Check if the page is in the XML sitemap

Google can discover and index pages that aren't in XML sitemap files, but it is recommended to include them anyway. This way, you signal it's a relevant page that you want to index and make it easier for crawlers to find it.

A potential solution for WordPress users is to use a WordPress plugin that updates XML sitemap files automatically when new pages are published. Popular options are Yoast, Rank Math, and SEOPress.

For other website builders and CMSs, check if there is an existing XML sitemap or if you need to create one. Typically, you can find a sitemap if you add "sitemap.xml" after the root domain. For example, Domain.com/sitemap.xml.

Create a temporary sitemap

Sometimes even if you already have an XML sitemap, it may help with the crawling and indexing of new pages to create a temporary XML sitemap containing just the URL you wish to get into the search results. This is one of the tips in our guide about getting content index quickly by Google. Check it to improve your website indexing speed.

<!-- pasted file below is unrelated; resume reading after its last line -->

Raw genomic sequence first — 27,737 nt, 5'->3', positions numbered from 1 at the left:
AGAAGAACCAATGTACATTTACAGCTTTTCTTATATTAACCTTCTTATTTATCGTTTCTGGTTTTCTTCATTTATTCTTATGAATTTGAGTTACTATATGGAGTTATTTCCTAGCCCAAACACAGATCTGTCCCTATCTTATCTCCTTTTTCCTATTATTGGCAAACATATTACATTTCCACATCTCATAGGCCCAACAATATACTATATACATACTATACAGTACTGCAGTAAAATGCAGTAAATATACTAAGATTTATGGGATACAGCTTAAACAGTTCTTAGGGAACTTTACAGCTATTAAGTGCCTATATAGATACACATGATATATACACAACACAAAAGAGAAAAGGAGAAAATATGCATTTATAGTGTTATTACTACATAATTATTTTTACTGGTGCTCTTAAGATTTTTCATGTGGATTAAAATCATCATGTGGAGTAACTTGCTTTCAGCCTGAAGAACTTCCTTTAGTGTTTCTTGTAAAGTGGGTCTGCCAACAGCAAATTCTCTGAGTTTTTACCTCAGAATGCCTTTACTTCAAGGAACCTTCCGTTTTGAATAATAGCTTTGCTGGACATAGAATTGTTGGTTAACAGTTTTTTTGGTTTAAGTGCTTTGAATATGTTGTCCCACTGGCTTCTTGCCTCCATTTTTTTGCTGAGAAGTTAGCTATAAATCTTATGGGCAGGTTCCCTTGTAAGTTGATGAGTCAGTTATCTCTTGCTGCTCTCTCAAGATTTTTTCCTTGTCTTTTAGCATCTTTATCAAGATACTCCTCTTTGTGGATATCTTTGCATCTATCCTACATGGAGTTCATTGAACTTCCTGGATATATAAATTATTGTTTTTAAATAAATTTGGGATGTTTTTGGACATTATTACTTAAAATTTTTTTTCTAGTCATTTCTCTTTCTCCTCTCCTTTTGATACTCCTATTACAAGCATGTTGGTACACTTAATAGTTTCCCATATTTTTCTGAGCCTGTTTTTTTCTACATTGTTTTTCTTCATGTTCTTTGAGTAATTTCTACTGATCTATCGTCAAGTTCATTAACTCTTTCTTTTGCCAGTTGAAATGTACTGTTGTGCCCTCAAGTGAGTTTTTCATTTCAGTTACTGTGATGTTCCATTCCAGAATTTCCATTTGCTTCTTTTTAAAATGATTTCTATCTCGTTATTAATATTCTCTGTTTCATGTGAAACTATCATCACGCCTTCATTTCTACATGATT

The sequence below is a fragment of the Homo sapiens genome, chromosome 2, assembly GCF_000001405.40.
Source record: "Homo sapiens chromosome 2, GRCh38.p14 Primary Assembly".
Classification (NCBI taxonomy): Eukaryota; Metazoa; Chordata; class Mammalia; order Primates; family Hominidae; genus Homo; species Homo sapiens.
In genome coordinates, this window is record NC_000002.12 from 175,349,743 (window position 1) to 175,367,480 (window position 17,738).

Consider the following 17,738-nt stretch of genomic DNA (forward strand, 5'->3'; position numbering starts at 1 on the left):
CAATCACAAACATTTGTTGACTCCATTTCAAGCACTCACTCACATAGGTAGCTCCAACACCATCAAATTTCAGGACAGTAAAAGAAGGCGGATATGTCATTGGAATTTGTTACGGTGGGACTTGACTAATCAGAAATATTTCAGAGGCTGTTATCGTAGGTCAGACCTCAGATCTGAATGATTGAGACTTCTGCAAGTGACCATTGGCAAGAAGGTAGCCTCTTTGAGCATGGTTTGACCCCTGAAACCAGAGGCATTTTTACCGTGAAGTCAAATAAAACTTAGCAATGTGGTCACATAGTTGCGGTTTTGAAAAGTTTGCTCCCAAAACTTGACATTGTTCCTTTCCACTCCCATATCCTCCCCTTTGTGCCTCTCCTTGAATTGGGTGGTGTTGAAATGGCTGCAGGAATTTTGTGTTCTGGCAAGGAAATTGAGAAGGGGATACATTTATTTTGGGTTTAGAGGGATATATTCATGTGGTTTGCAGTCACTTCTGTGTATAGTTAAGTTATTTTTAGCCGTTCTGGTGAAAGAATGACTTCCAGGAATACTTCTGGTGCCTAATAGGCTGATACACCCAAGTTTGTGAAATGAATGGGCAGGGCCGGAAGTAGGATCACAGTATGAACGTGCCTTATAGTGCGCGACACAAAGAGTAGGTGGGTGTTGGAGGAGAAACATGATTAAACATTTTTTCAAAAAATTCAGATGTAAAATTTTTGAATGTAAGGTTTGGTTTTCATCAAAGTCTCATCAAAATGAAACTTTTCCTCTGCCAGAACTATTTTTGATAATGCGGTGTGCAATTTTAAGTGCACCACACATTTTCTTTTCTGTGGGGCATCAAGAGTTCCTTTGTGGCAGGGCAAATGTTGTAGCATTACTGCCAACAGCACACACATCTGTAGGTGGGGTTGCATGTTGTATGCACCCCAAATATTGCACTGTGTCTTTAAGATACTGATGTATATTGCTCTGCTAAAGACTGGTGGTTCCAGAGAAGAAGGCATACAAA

Optimize Google crawl budget

The lack of crawl budget is another factor that affects pages getting crawled. Usually, only big websites with tens of thousands of pages have to worry about crawl budget.

However, if your site is in that category or you are facing issues getting content indexed, these are the steps to optimize crawl budget:

  • Fix crawl errors such as broken internal pages that produce 404 errors.
  • Fix internal links that 301 redirect to another internal page.
  • Remove redirect chains (also known as redirect loops) because they eat crawl budget;
  • Block parts of your website to avoid Google from crawling pages you consider less relevant (only for advanced SEOs);
  • Optimize website speed by reducing image sizes, minimizing HTTP requests, and minifying CSS and JavaScript.

Even if your website doesn't suffer from crawl budget issues, it's worth improving the website speed as it is a Google ranking factor.